access_time3 min.
rhapsody in blue

Eighteen years ago, when newly retired Albert Roek was offered a job as property manager for a friend’s small castle in central France, he and his wife, Clementine, were thrilled with the chance to live in the country they had long admired. While looking for suitable housing near the château, they stumbled upon a farmhouse that had been uninhabited for more than forty years. The early nineteenth-century stone structure was in fairly good shape—despite damage from a leaky roof—and a cottage next door served as living quarters while the couple made necessary repairs. “There was no electricity and no plumbing system, so that kept us busy in the first months,” explains Clementine. “It was a bit like camping, but we didn’t mind at all. We both loved to be busy creating…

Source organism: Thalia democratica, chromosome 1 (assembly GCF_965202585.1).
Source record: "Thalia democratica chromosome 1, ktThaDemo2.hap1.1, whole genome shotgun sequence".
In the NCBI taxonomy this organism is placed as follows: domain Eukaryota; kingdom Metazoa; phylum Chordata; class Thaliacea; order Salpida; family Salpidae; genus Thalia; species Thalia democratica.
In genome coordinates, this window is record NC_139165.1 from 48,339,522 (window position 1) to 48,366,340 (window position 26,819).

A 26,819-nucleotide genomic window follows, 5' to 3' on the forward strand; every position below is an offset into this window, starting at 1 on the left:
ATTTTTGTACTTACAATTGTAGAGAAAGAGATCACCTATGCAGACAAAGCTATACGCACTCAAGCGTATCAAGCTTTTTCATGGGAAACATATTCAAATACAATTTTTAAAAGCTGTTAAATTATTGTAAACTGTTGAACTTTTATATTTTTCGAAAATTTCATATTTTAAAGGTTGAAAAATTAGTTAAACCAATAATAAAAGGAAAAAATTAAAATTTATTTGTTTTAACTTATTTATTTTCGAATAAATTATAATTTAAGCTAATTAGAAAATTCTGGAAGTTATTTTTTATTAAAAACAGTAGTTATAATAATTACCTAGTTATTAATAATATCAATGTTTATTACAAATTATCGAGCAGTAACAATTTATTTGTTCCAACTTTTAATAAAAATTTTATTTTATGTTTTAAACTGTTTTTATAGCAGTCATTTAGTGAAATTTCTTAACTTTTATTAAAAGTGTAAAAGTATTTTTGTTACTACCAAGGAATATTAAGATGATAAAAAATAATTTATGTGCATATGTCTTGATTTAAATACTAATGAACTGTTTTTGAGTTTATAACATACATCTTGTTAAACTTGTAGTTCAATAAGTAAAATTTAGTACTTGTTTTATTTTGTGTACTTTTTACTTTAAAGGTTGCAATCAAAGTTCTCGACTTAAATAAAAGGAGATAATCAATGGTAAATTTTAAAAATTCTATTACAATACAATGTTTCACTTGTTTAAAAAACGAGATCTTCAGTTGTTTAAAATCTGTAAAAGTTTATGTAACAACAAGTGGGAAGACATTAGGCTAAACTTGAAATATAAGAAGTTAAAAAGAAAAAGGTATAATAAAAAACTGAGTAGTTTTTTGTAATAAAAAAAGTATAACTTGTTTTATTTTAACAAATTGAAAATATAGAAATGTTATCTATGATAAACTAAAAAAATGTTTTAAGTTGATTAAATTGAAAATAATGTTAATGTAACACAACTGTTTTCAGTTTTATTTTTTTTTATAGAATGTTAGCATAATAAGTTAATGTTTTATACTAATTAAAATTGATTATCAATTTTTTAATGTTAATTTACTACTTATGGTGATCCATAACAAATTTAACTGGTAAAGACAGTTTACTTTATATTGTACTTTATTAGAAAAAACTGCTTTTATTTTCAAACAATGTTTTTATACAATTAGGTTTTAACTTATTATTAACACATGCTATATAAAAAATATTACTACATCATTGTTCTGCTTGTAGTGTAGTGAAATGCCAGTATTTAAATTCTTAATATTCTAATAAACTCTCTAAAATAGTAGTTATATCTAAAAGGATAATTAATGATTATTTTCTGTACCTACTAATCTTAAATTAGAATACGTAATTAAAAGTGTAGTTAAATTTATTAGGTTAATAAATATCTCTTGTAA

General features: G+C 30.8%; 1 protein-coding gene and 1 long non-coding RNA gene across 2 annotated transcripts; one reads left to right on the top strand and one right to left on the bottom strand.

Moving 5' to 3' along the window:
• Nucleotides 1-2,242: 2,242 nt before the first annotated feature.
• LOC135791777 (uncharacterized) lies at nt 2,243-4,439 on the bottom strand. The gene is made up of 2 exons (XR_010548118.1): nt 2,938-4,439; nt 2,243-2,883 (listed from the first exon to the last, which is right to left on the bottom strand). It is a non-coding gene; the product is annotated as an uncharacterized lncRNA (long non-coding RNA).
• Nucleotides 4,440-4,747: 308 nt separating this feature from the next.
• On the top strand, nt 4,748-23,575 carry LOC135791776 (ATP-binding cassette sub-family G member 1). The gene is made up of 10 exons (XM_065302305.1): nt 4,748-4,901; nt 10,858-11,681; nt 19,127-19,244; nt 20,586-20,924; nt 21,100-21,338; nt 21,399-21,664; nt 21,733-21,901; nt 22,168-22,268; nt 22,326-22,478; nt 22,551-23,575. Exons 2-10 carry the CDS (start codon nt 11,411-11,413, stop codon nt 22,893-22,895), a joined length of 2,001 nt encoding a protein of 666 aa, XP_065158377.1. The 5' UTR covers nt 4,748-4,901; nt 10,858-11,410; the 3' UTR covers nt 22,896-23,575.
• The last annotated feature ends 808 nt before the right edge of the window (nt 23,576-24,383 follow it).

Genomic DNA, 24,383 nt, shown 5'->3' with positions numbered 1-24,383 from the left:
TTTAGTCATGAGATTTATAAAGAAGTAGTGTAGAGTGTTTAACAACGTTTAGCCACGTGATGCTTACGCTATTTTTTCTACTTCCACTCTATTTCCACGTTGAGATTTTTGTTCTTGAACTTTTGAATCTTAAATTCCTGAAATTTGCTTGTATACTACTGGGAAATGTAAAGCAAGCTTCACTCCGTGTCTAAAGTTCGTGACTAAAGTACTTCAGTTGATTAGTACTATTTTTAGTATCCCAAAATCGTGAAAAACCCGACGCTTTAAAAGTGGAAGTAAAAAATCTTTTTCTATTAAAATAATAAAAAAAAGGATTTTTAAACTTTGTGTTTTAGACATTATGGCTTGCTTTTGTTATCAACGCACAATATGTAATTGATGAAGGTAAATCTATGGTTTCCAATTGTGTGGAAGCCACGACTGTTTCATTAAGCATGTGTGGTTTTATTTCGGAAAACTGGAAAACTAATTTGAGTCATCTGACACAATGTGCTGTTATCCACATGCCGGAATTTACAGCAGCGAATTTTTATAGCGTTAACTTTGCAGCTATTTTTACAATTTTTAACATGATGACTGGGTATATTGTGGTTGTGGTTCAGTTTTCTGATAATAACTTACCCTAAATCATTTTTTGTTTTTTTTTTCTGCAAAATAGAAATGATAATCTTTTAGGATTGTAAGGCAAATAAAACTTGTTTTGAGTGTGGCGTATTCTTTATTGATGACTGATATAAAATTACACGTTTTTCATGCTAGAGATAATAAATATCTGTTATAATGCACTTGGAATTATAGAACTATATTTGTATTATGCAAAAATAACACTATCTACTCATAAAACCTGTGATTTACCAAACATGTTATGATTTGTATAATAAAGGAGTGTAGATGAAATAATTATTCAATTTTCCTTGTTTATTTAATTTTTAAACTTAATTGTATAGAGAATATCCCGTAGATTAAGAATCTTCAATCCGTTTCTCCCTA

access_time2 min.
a haven of inspiration

When Magali Brisset and her husband first arrived at the country house that would one day become their home, they were speechless. Nestled in the Loire Valley of central France, the dwelling, built in 1850, was the picture of loveliness. With one look at its romantic visage, highlighted by a vine-covered façade and several graciously proportioned arched windows, the couple was smitten. The pair roamed the gardens on that initial visit but had to wait another three weeks to explore the interiors. Anticipation fed their expectations to the point that stepping inside proved a bit disappointing. They discovered walls and floors in disrepair, along with plumbing and electrical systems in need of replacement. Undeterred by the less-than-stellar conditions, Magali was already envisioning the potential, not only for restoring the residence but also…